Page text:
There are a lot of advantages to using index funds.  Look for what is included, what is excluded and weighting the fund gives to each security included in the index.   The number of funds and types of funds you should have should be determined based on your specific situation.  Pay close attention to cost.  One potential advantage of an indexed approach is reduced cost.  Too many indexes could defeat the diversification of a portfolio. You should also look at how the index fund compares to the index.  If the performance is not close to the index, then you may not get what you are looking for.

 

 

 

5
Jan

A helpful list for investors

It seems that everyone has a list on almost every topic, especially at year-end and the start of a new year.   I sometimes wonder what to do with this information.  Anna Prior’s Jan. 2, 2015 New York Times article, “The 15 Numbers Every Investor Needs to Know” is an exception.  It provides an approach to planning.  Following is a condensed discussion of the article:

  • Know what allocation of stocks, bonds and cash is appropriate for you.  Among the many factors to consider are: your financial goals, the value of your current investments, your health, your age, and your ability to withstand a drop in the value of your investments.
  • Take advantage of your ability to contribute to your employers’ 401(k) retirement plan, if applicable, for your situation.  The 2015 maximum contribution is $18,000 for a pretax traditional 401(k) plan and after-tax Roth 401(k) plan.  Those 50 or older can contribute an additional $6,000.  Understand the requirements and impact of taking distributions from your retirement plans.
  • Be familiar with the general valuations of stocks.  This will help you gage your investment risk.  Compare the average price/earnings (PE) ratio of stocks to the current PE.  The S&P 500 is commonly used as a proxy for the stock market.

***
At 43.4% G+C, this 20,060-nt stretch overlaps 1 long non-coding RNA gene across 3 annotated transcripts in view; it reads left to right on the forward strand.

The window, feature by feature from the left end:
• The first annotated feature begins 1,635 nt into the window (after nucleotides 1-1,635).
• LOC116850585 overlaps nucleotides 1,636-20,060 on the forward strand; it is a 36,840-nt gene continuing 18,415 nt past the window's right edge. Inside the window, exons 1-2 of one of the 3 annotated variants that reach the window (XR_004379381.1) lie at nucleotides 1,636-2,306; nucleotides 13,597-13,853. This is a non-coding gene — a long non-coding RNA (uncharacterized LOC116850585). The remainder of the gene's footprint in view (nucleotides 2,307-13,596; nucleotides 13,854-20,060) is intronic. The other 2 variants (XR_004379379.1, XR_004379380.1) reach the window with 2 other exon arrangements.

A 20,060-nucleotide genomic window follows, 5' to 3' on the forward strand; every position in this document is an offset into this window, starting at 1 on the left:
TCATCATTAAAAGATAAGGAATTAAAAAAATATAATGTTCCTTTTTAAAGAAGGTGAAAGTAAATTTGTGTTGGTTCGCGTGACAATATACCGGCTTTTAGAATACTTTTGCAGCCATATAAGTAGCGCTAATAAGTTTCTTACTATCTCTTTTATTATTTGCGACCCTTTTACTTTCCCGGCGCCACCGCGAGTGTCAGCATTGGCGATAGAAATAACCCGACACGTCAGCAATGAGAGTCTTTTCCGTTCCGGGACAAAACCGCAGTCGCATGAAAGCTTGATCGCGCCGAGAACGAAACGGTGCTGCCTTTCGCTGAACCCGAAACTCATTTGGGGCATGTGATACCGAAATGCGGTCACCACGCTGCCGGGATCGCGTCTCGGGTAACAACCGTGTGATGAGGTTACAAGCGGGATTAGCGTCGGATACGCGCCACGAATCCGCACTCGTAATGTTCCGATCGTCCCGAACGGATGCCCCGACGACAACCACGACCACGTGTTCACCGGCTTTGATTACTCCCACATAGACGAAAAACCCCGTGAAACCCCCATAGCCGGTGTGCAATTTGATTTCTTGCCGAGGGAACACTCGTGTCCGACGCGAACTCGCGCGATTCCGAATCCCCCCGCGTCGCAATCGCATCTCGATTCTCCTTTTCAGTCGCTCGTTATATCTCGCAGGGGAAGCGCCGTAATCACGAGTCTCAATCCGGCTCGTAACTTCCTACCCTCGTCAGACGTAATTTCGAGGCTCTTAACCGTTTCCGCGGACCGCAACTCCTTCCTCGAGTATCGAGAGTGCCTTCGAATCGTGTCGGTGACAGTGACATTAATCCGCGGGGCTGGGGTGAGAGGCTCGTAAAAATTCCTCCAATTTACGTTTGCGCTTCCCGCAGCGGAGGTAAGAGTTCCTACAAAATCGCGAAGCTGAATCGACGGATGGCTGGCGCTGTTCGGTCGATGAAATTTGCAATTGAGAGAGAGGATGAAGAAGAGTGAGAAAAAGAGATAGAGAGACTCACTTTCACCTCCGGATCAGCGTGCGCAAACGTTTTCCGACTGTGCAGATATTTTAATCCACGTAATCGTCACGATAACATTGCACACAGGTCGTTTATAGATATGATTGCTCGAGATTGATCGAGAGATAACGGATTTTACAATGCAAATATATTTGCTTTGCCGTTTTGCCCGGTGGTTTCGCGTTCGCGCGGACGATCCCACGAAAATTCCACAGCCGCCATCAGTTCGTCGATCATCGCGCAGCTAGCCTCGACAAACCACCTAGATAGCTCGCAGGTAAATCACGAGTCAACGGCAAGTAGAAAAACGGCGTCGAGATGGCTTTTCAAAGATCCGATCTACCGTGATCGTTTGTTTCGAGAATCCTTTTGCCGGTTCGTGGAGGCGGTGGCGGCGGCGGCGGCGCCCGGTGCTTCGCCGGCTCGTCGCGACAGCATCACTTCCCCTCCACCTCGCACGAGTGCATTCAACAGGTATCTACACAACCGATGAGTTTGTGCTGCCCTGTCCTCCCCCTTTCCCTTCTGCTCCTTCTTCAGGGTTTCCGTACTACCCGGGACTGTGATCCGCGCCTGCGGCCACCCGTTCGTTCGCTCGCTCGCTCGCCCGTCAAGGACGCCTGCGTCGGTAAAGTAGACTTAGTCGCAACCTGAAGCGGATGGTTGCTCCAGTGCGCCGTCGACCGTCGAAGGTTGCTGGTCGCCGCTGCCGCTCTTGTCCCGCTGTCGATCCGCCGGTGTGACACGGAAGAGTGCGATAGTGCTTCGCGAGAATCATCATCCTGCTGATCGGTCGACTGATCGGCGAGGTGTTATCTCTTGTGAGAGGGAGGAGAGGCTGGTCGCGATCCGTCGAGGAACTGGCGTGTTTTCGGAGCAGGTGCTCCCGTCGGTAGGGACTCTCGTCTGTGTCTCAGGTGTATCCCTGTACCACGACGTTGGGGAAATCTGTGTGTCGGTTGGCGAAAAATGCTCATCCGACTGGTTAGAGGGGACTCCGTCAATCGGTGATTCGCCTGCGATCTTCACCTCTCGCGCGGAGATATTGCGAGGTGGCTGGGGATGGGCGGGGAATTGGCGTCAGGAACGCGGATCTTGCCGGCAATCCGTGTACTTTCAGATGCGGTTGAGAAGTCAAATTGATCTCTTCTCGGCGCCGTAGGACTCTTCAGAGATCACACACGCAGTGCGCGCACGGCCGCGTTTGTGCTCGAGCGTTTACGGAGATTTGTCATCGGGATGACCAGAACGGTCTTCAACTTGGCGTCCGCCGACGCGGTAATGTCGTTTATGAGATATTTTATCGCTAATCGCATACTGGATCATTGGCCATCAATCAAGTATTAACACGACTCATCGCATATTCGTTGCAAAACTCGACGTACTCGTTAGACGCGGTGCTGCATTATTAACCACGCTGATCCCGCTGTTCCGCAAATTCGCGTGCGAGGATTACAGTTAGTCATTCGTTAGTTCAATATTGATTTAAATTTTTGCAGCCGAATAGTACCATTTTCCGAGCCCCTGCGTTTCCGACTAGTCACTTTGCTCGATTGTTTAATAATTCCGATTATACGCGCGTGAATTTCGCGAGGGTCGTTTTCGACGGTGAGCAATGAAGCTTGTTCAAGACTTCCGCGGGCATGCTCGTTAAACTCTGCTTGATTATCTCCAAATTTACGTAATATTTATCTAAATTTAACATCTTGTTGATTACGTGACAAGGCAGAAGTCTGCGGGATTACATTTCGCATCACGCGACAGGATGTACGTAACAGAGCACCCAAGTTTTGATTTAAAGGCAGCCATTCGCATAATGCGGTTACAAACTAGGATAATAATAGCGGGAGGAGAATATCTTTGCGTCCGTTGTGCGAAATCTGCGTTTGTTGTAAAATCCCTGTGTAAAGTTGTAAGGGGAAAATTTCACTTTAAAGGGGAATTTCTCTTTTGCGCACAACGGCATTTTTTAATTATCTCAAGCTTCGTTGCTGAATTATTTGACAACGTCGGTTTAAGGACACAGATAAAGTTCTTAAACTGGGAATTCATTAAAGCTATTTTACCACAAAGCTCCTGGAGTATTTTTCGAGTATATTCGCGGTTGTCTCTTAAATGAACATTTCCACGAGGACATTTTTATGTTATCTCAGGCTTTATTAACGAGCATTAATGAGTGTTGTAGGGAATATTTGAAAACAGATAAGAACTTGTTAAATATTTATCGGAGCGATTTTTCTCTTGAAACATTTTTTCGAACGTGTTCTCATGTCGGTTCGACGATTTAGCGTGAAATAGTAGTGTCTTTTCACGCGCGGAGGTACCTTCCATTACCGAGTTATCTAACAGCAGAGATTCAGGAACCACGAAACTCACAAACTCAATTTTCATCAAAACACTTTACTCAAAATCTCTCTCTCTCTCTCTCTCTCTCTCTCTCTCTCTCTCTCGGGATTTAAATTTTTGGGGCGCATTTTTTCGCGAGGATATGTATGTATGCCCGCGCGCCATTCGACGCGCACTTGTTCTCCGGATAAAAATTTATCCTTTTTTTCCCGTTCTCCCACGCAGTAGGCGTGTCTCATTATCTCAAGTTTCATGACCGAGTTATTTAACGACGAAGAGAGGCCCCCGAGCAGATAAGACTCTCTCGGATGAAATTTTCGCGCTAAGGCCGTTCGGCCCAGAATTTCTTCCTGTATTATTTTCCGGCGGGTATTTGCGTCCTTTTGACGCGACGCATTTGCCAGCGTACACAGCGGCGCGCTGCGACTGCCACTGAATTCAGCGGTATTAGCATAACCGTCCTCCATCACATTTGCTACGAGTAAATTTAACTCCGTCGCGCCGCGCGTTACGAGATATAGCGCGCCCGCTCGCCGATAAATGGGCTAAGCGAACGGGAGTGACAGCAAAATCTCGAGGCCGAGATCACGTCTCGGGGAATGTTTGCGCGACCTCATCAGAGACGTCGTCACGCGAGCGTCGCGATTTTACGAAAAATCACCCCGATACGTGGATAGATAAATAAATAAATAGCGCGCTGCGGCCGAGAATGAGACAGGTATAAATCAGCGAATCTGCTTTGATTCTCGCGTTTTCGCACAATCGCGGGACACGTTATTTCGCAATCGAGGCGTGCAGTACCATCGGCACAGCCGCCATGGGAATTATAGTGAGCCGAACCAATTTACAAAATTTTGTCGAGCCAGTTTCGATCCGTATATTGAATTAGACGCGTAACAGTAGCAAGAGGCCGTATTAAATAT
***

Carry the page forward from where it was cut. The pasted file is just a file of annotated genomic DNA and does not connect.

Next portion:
• Some consider bonds as a source of safety for investors.  It is difficult to predict how bonds will perform in the short-term.  The yield on the 10-year Treasury note will give you an indication of what the yield on bonds will be in the next 10 years or so.
  • High investment costs will reduce your returns  The expense ratios of your funds can be found in the fund prospectus, the website of the fund company and other media sources.
  • Be aware of your adjusted gross income (AGI).  This is the amount at the bottom of page one of you individual U.S income tax return.  The AGI will determine if other taxes or limitations will apply to you.  Examples are the 3.8% surtax on investment income, Medicare Part B & D premiums, deduction of some retirement plans, and some itemized deductions.
  • Estate-tax exemption of the states are often lower than the U.S. estate exemption.  This must be considered  in your planing for your family, heirs and charitable entities.
  • The amount of your essential and discretionary costs should be reviewed periodically.  This is important for: retirement planning, insurance planning and maintaining an adequate reserve fund for the unexpected and untimely expenditures.
  • Understand your health-care expenses.  This is need for; insurance planning, retirement planning and maintaining an adequate reserve fund.
  • Be aware of the difference between replacement cost and fair market value.  The difference to rebuilding a home can vary from what the home would sell for.  Replacing the contents of you home may be more than the fair market of the items.
  • The difference between owning and renting a home can have a major impact on your cash flow and quality of life.  The impact maybe more significant  when buying a first home and when retiring.
  • How long you are likely to live has a significant impact on your investment planning and cash flow planning.
  • Your approach to borrowing and repaying loans impacts your cash flow planning, investment planning and retirement planning.
  • Be aware of current and anticipated mortgage rates.  These impact planning relating to refinancing and debt repayment (cash flow planning).

There are many moving factors in planning.  An understanding of the parts and the alternatives are essential to a successful plan.

 

 

23
Jul

Is your portfo as divesified as you think it is?

The following is taken fron an article in the July 2014 issue of Morningstar ETFInvestor.  Samuel Lee was the author of the article.